How doing something positive helps us navigate change

The world is changing …

How often do we hear this said? Often with some trepidation or as if it is something that has never happened before. 

Sometimes we fear the thought of change or maybe we are proud of the changes. Perhaps we don’t believe the world is changing.

But it is true – the world is changing and has been changing since the very beginning, whenever and whatever you perceive that to be.

So, if the world has always been changing, why would we worry about it now?

The thing with change is, when it happens gradually, things ebb and flow and find their place more easily. Their place may be a bit different, as may be their purpose, but there is time to adapt and evolve.

When things change quickly however, there is not always the opportunity to adapt. The ebb and flow is more like a crashing, dumping tidal wave, grabbing whatever is in its path and throwing it wherever it feels like, often with little or no notice.

Things do appear to change more quickly than they used to … even in my lifetime, I feel the difference in rate of change. I’m sure kids grow a lot quicker than they used to … surely my eldest granddaughter isn’t in kindy already?

Places change too … buildings come and go, beaches get bigger and smaller, trees disappear, forests make way for ‘progress’. Often, going back to a place you have been before can be a whole new adventure as you struggle to recognise familiar sights.

A yellow and black car drives down an Indian laneway. The laneway is filled with small shops, signs and motorbikes.

Some changes are small and affect only a small number of people, in fact some may only affect one person … at least directly. Mostly, we manage to adapt to these changes … we ebb and flow our way to the new state of being and settle quite comfortably. 

Sometimes this is not so easy, and we have to forge our way forward until we come to a place where we feel okay, at least for now. It may take time and effort, with a few steps forward and a few steps back – a snakes and ladders kind of dance, but we get there in the end. 

At times it can be hard to see the end and maybe you, like me, are still doing the snakes and ladders dance. When this is the case, it is the continuing of the dance that is important and acknowledging that perhaps the outcome you were seeking may not be the one you end up with. And that is okay.

A mother a daughter, wearing green beanies and colourful masks, smile for the camera on a winter's day.

By doing something positive, even something small, our actions have a positive effect.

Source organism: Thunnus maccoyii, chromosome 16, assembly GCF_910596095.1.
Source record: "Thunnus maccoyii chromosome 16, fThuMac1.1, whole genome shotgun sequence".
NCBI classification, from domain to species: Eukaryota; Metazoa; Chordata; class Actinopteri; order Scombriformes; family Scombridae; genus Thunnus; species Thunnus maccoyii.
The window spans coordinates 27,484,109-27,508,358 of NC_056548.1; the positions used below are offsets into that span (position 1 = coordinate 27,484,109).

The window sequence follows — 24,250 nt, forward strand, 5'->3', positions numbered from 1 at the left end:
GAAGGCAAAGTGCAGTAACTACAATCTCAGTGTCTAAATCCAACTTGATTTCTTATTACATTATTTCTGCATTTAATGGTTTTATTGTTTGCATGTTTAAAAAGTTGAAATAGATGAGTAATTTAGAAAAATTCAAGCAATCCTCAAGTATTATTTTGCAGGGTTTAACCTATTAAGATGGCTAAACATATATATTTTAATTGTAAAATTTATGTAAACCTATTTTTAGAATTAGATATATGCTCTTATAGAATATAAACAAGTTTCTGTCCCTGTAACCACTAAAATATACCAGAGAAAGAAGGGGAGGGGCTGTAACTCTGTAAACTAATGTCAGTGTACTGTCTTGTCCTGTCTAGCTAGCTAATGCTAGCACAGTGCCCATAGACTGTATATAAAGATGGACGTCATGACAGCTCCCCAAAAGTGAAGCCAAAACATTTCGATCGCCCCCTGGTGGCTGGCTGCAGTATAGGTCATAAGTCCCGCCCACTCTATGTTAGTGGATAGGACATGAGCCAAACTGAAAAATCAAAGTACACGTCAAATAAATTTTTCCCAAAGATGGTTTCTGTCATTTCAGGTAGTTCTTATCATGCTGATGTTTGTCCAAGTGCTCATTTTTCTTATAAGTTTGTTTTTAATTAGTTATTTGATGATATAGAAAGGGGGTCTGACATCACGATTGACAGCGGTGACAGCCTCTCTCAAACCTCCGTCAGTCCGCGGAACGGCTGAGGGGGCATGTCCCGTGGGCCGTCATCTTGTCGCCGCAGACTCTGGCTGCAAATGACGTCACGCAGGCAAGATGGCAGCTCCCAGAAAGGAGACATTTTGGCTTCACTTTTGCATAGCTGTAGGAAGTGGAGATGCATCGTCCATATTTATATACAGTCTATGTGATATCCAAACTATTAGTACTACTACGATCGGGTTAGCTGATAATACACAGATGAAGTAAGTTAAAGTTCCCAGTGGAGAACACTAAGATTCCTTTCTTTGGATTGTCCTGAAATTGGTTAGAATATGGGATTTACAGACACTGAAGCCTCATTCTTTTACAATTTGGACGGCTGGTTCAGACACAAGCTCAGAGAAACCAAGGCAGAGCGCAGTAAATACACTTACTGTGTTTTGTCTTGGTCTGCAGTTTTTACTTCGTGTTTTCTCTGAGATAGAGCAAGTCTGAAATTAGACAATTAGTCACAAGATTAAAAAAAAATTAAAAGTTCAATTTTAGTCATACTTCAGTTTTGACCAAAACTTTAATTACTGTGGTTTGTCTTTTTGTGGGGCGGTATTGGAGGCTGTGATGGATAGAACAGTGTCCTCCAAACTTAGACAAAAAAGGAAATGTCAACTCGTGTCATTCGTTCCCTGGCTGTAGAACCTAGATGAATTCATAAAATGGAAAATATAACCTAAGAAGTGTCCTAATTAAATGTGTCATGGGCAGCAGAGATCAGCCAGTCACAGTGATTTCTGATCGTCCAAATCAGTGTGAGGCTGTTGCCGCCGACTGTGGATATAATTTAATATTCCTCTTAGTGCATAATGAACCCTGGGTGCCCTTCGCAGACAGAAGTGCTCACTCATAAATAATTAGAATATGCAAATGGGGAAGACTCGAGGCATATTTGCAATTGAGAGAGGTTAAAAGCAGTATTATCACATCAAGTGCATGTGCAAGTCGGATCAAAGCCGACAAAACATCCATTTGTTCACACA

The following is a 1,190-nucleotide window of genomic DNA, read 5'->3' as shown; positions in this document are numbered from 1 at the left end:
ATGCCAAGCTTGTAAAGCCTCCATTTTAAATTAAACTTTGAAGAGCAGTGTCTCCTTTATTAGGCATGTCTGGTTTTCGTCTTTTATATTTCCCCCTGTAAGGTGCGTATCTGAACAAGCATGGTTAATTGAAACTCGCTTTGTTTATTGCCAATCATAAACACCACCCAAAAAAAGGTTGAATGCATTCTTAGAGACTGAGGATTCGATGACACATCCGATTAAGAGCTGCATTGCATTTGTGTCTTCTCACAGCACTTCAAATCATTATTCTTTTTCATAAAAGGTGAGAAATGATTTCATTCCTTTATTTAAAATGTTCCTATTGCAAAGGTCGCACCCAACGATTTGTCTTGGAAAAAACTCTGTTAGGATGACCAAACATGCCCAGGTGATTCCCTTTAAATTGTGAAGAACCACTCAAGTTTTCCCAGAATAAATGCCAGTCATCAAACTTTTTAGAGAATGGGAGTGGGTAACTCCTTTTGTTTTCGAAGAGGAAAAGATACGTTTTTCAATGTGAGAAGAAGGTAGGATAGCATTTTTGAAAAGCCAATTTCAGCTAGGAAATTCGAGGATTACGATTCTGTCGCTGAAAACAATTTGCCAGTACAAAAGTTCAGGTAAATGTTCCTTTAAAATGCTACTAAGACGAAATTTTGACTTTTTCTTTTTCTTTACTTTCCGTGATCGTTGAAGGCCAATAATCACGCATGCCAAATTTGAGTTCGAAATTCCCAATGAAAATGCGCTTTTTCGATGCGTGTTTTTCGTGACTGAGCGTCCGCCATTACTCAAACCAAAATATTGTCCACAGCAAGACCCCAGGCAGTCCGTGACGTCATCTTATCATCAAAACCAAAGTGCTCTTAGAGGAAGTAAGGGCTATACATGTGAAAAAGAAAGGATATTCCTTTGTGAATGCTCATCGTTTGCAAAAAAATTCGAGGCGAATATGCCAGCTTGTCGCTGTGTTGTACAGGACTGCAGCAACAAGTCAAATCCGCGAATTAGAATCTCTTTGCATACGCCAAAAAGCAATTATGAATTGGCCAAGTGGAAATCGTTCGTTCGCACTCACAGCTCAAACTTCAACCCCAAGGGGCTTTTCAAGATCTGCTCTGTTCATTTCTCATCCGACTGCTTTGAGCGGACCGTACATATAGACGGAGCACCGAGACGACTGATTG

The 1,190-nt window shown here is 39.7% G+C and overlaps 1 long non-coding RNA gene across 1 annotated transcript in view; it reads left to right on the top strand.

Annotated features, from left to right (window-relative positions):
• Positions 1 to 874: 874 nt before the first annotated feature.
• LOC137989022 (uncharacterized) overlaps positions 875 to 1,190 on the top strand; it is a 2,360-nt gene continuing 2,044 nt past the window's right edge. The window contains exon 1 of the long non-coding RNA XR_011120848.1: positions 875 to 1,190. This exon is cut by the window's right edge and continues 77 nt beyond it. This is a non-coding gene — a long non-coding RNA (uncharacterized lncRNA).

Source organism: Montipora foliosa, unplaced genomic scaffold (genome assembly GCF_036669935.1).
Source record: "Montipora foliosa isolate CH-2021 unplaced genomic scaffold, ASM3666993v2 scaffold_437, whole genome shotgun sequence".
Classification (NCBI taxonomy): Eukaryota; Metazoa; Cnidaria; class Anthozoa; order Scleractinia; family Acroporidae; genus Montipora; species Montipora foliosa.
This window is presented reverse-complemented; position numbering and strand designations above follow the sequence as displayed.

Some changes, like climate change, technology, pandemics, and war are massive. They affect everybody and can feel like a tidal wave over which we have no control. Whether you are directly or indirectly affected, it can be overwhelming, stressful, frightening and incredibly sad. A feeling of helplessness, a what-on-earth-can-I-do-ness can overtake you and sweep you away. 

Lately, it’s been easy to feel a bit that way.

When I think about what is going on in the world at the moment, I wonder what on earth can I do? How can I do the dance when I don’t know the steps? What difference can I possibly make?

Actually, all the difference. 

By doing something positive, even something small, our actions have a positive effect. These little, positive effects can work together to help you and others navigate change. 

A touching example captured the hearts of the world last week – a little girl singing “Let it Go” in a Ukraine bomb shelter. Her small, positive action in the face of inconceivable adversity brought a moment of joy to others and helped share her nation’s plight. 

So, when the tidal wave of change comes and you wonder how to get through it, look to find pockets of joy and share them with others …

About the Author

Engel Prendergast, Mental Health Consultant, Mental Strides

Engel Prendergast is a Mental Health Consultant, working with organisations and groups to build a culture that supports good mental health.

Engel is an accredited Mental Health First Aid and safeTALK Instructor, and Lifeline Crisis Supporter and Mentor. She holds a Bachelor of Science (Health Promotion), Diploma of Counselling, and a Certificate IV in Training and Assessment.

With natural compassion, a determination to help others and extensive experience in training and facilitation, Engel provides an environment that fosters learning and ownership.

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